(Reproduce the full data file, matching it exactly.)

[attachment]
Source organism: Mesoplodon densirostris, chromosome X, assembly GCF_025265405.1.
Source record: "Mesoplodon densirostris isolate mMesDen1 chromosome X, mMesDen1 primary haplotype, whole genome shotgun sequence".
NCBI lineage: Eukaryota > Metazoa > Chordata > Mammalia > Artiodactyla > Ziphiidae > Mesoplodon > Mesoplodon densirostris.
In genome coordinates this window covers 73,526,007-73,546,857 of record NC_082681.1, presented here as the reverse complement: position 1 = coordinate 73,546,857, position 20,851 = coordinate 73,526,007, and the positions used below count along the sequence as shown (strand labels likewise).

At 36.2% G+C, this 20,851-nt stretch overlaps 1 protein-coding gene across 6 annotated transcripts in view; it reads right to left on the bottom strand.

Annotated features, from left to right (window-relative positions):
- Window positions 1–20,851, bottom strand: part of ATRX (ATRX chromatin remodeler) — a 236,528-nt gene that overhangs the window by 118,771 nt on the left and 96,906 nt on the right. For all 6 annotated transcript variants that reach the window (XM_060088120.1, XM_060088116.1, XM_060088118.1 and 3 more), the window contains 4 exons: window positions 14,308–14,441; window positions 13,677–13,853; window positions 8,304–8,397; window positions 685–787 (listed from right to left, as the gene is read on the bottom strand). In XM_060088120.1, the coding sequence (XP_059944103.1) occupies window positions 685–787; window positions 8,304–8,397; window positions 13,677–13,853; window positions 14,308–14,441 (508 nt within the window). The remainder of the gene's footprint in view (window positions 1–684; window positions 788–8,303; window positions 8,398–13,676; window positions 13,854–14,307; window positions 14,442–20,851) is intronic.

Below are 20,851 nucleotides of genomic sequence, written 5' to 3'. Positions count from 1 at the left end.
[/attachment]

Source organism: Mesoplodon densirostris, chromosome X, assembly GCF_025265405.1.
Source record: "Mesoplodon densirostris isolate mMesDen1 chromosome X, mMesDen1 primary haplotype, whole genome shotgun sequence".
NCBI lineage: Eukaryota > Metazoa > Chordata > Mammalia > Artiodactyla > Ziphiidae > Mesoplodon > Mesoplodon densirostris.
In genome coordinates this window covers 73,526,007-73,546,857 of record NC_082681.1, presented here as the reverse complement: position 1 = coordinate 73,546,857, position 20,851 = coordinate 73,526,007, and the positions used below count along the sequence as shown (strand labels likewise).

At 36.2% G+C, this 20,851-nt stretch overlaps 1 protein-coding gene across 6 annotated transcripts in view; it reads right to left on the bottom strand.

Annotated features, from left to right (window-relative positions):
- Window positions 1–20,851, bottom strand: part of ATRX (ATRX chromatin remodeler) — a 236,528-nt gene that overhangs the window by 118,771 nt on the left and 96,906 nt on the right. For all 6 annotated transcript variants that reach the window (XM_060088120.1, XM_060088116.1, XM_060088118.1 and 3 more), the window contains 4 exons: window positions 14,308–14,441; window positions 13,677–13,853; window positions 8,304–8,397; window positions 685–787 (listed from right to left, as the gene is read on the bottom strand). In XM_060088120.1, the coding sequence (XP_059944103.1) occupies window positions 685–787; window positions 8,304–8,397; window positions 13,677–13,853; window positions 14,308–14,441 (508 nt within the window). The remainder of the gene's footprint in view (window positions 1–684; window positions 788–8,303; window positions 8,398–13,676; window positions 13,854–14,307; window positions 14,442–20,851) is intronic.

Below are 20,851 nucleotides of genomic sequence, written 5' to 3'. Positions count from 1 at the left end.